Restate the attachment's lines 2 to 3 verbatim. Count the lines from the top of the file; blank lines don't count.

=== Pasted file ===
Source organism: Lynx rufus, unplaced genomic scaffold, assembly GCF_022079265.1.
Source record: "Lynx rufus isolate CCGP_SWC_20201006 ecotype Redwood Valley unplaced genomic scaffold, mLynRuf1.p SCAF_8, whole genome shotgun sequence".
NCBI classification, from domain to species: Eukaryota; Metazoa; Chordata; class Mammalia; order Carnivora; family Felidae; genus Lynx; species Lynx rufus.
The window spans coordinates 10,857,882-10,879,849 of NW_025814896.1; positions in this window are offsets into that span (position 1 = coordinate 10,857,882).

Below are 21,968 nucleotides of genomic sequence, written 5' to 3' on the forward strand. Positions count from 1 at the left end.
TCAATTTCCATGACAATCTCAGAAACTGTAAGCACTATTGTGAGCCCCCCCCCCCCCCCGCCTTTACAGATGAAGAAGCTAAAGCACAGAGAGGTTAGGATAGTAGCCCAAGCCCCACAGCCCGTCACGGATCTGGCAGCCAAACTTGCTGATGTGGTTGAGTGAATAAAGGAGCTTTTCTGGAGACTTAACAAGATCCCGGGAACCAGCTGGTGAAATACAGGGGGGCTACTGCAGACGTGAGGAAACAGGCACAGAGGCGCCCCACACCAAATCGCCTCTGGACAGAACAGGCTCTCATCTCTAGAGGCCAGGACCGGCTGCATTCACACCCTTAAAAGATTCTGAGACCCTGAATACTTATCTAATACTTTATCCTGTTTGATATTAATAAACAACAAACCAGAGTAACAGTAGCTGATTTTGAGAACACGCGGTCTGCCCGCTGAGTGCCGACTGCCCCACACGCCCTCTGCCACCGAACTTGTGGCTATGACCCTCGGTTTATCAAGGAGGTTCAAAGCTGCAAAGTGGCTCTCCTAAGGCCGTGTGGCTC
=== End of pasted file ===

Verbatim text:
Source record: "Lynx rufus isolate CCGP_SWC_20201006 ecotype Redwood Valley unplaced genomic scaffold, mLynRuf1.p SCAF_8, whole genome shotgun sequence".
NCBI classification, from domain to species: Eukaryota; Metazoa; Chordata; class Mammalia; order Carnivora; family Felidae; genus Lynx; species Lynx rufus.